A distinguished member of the Better Records Rock and Pop Hall of Fame.
This Columbia Double LP pressing has some of the very best sound we’ve heard for this album, with all four sides finishing strongly in a recent shootout. Of course, given the nature of these recordings, you don’t get stunning sonics along the line of, say, Magical Mystery Tour or Dark Side Of The Moon, but at least you get to hear these great songs sound the way they were intended to, without the complications of bad mastering and pressing getting in the way.
Most of the copies we’ve heard wouldn’t be fit to list on the site at any price, but we felt strongly that this copy did justice to the music in a way that the typical pressing does not.
This is of course a famous album, with The Band backing up Dylan (and adding some of their own material) in the famous Big Pink House which would later be the place where The Band’s 1st album was born. The sound varies from track to track, but for the most part it’s about what you’d expect given the title. Beyond that, The Band is not a band we associate with top-quality sonics, and this album is no real exception.
While this may not be a Demo Disc, it’s a much better sounding pressing than the ones we usually come across. We had a bunch of these on hand and most of them paled in comparison to this one. Some of the tracks on here sound better than most of The Band’s recordings do, so at least we have that to be thankful for.
Side one earned an A+++ grade while the other three sides all clocked in at A++. Remember — “Master Tape Sound” just gives you what’s on the tape, and I don’t think the master tapes themselves would blow you away. Enough disclaimers though, as I’m sure you get the point.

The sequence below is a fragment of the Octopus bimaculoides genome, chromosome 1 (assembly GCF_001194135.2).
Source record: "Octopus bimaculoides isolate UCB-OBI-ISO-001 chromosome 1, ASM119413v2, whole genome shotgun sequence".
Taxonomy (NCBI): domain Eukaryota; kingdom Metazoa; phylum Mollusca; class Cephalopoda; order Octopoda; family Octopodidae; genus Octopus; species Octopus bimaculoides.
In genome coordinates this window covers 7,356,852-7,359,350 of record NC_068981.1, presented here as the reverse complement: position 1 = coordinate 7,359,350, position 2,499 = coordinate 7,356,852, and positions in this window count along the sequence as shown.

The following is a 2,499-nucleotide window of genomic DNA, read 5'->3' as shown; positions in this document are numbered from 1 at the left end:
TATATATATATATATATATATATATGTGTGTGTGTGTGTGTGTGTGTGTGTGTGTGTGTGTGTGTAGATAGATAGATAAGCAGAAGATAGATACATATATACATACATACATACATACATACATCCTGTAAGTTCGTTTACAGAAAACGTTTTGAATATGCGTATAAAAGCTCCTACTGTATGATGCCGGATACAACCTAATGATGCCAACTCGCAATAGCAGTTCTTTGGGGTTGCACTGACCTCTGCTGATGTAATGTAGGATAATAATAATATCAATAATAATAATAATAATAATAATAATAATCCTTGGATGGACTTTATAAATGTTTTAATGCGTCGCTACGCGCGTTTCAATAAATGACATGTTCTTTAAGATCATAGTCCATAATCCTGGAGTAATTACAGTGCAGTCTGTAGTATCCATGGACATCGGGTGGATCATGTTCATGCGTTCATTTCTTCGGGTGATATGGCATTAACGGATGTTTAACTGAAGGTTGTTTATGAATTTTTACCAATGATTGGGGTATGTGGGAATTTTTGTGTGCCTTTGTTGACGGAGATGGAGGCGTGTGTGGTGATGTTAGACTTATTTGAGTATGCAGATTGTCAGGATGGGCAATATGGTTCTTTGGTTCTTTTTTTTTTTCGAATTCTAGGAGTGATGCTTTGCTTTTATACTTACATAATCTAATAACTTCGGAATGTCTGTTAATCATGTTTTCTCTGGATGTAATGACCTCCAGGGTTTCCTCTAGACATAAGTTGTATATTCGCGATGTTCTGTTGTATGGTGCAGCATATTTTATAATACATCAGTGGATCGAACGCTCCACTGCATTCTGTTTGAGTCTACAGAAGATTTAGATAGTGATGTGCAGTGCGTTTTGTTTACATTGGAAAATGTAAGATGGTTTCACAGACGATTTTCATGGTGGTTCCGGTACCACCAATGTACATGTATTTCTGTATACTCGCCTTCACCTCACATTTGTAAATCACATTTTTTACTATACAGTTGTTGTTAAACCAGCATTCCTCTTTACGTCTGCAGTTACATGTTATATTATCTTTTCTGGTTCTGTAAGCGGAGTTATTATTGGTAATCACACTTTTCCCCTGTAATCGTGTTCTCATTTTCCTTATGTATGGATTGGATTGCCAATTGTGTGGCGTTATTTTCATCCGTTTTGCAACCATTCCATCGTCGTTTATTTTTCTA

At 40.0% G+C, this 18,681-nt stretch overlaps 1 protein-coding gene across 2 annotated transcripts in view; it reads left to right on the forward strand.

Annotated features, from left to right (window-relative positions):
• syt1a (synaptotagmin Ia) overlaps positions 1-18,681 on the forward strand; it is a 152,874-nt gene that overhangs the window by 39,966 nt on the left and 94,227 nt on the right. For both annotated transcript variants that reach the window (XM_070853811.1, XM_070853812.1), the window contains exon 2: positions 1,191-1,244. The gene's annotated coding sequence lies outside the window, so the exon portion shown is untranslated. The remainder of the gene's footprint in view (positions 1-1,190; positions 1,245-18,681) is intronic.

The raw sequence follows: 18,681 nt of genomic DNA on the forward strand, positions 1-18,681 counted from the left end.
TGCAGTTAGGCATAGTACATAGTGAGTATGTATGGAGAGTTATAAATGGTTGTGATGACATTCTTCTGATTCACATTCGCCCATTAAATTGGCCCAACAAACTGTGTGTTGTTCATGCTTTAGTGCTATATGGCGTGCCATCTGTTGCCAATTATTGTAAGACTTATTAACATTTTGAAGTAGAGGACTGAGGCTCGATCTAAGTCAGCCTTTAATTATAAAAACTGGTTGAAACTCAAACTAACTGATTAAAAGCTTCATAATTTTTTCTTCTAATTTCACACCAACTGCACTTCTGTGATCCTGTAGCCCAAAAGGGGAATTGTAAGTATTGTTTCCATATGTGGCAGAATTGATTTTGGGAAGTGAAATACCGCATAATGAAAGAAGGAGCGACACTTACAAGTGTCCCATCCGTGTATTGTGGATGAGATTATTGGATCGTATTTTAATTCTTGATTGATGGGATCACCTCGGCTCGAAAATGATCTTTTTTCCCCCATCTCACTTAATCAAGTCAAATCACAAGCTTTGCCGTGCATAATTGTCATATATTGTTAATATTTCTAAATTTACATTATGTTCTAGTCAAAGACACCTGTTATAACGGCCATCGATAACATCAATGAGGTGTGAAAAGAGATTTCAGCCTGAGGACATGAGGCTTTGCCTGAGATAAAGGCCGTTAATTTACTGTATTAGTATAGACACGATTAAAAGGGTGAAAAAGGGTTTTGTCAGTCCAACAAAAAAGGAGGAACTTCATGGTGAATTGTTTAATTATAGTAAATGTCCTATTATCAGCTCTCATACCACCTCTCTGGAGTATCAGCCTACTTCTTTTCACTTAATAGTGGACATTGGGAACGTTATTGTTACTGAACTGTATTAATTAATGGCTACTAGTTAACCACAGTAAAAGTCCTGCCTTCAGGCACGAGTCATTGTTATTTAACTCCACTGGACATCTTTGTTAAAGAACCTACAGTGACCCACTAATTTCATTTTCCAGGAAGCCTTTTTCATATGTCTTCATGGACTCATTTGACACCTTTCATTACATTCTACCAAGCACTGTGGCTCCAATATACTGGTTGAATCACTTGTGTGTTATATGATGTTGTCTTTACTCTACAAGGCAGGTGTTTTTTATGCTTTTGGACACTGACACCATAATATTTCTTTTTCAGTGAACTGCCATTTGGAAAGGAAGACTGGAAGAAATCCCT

Bottom line? If you want a Hot Stamper LP to make your jaw drop, this ain’t the one, but if you want to hear THIS batch of great songs sound better than you’ve ever heard them before, this Super Hot Stamper pressing will show you just what these songs can do.
Odds and Ends
Orange Juice Blues (Blues for Breakfast)
Million Dollar Bash
Yazoo Street Scandal
Goin’ to Acapulco
Katie’s Been Gone
Lo and Behold!
Clothes Line Saga
Apple Suckling Tree
Please, Mrs. Henry
Tears of Rage
Too Much of Nothing
Yea! Heavy and a Bottle of Bread
Ain’t No More Cane
Crash on the Levee (Down in the Flood)
You Ain’t Goin’ Nowhere
Don’t Ya Tell Henry
Nothing Was Delivered
Open the Door, Homer
Long Distance Operator
This Wheel’s on Fire
AMG 5 Star Rave Review
The party line on The Basement Tapes is that it is Americana, as Dylan and the Band pick up the weirdness inherent in old folk, country, and blues tunes, but it transcends mere historical arcana by being lively, humorous, full-bodied performances. Dylan never sounded as loose, nor was he ever as funny as he is here, and this positively revels in its weird, wild character. For all the apparent antecedents — and the allusions are sly and obvious in equal measures — this is truly Dylan’s show, as he majestically evokes old myths and creates new ones, resulting in a crazy quilt of blues, humor, folk, tall tales, inside jokes, and rock. The Band pretty much pick up where Dylan left off, even singing a couple of his tunes, but they play it a little straight, on both their rockers and ballads. Not a bad thing at all, since this actually winds up providing context for the wild, mercurial brilliance of Dylan’s work — and, taken together, the results (especially in this judiciously compiled form; expert song selection, even if there’s a bit too much Band) rank among the greatest American music ever made.